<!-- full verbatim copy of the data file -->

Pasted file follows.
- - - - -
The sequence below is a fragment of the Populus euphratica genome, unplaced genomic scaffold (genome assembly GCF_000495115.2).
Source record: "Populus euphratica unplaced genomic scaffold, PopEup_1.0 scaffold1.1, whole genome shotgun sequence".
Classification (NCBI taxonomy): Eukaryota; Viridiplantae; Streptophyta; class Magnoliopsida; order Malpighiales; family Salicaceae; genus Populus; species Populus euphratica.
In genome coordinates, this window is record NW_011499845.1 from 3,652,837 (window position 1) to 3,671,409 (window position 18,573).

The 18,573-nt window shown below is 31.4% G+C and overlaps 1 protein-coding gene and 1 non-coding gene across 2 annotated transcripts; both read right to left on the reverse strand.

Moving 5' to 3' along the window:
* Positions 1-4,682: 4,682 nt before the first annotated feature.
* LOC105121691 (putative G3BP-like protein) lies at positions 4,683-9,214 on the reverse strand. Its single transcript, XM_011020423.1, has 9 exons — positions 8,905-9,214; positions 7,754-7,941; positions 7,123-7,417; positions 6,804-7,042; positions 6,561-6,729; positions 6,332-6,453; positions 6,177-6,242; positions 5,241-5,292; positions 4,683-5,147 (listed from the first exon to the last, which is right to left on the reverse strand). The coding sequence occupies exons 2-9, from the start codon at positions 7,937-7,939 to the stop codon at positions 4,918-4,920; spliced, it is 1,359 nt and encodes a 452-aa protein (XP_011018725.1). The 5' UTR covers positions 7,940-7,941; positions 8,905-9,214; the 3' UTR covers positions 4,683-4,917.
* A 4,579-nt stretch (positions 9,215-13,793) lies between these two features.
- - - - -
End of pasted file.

The sequence below is a fragment of the Populus euphratica genome, unplaced genomic scaffold (genome assembly GCF_000495115.2).
Source record: "Populus euphratica unplaced genomic scaffold, PopEup_1.0 scaffold1.1, whole genome shotgun sequence".
Classification (NCBI taxonomy): Eukaryota; Viridiplantae; Streptophyta; class Magnoliopsida; order Malpighiales; family Salicaceae; genus Populus; species Populus euphratica.
In genome coordinates, this window is record NW_011499845.1 from 3,652,837 (window position 1) to 3,671,409 (window position 18,573).

The 18,573-nt window shown below is 31.4% G+C and overlaps 1 protein-coding gene and 1 non-coding gene across 2 annotated transcripts; both read right to left on the reverse strand.

Moving 5' to 3' along the window:
* Positions 1-4,682: 4,682 nt before the first annotated feature.
* LOC105121691 (putative G3BP-like protein) lies at positions 4,683-9,214 on the reverse strand. Its single transcript, XM_011020423.1, has 9 exons — positions 8,905-9,214; positions 7,754-7,941; positions 7,123-7,417; positions 6,804-7,042; positions 6,561-6,729; positions 6,332-6,453; positions 6,177-6,242; positions 5,241-5,292; positions 4,683-5,147 (listed from the first exon to the last, which is right to left on the reverse strand). The coding sequence occupies exons 2-9, from the start codon at positions 7,937-7,939 to the stop codon at positions 4,918-4,920; spliced, it is 1,359 nt and encodes a 452-aa protein (XP_011018725.1). The 5' UTR covers positions 7,940-7,941; positions 8,905-9,214; the 3' UTR covers positions 4,683-4,917.
* A 4,579-nt stretch (positions 9,215-13,793) lies between these two features.